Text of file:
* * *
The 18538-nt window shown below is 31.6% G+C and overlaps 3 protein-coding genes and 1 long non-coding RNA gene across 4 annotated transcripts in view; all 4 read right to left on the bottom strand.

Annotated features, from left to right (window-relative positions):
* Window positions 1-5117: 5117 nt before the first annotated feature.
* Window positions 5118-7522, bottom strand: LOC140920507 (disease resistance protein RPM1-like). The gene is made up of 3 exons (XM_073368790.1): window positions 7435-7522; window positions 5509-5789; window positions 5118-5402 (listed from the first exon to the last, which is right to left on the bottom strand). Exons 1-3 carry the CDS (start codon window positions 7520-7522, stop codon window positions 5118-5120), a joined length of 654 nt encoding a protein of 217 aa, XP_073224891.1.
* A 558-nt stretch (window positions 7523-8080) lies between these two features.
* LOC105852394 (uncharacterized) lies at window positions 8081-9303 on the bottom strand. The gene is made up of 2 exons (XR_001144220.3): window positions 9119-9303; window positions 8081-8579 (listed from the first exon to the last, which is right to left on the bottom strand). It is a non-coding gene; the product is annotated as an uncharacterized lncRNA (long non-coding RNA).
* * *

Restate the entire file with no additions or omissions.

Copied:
The 18538-nt window shown below is 31.6% G+C and overlaps 3 protein-coding genes and 1 long non-coding RNA gene across 4 annotated transcripts in view; all 4 read right to left on the bottom strand.

Annotated features, from left to right (window-relative positions):
* Window positions 1-5117: 5117 nt before the first annotated feature.
* Window positions 5118-7522, bottom strand: LOC140920507 (disease resistance protein RPM1-like). The gene is made up of 3 exons (XM_073368790.1): window positions 7435-7522; window positions 5509-5789; window positions 5118-5402 (listed from the first exon to the last, which is right to left on the bottom strand). Exons 1-3 carry the CDS (start codon window positions 7520-7522, stop codon window positions 5118-5120), a joined length of 654 nt encoding a protein of 217 aa, XP_073224891.1.
* A 558-nt stretch (window positions 7523-8080) lies between these two features.
* LOC105852394 (uncharacterized) lies at window positions 8081-9303 on the bottom strand. The gene is made up of 2 exons (XR_001144220.3): window positions 9119-9303; window positions 8081-8579 (listed from the first exon to the last, which is right to left on the bottom strand). It is a non-coding gene; the product is annotated as an uncharacterized lncRNA (long non-coding RNA).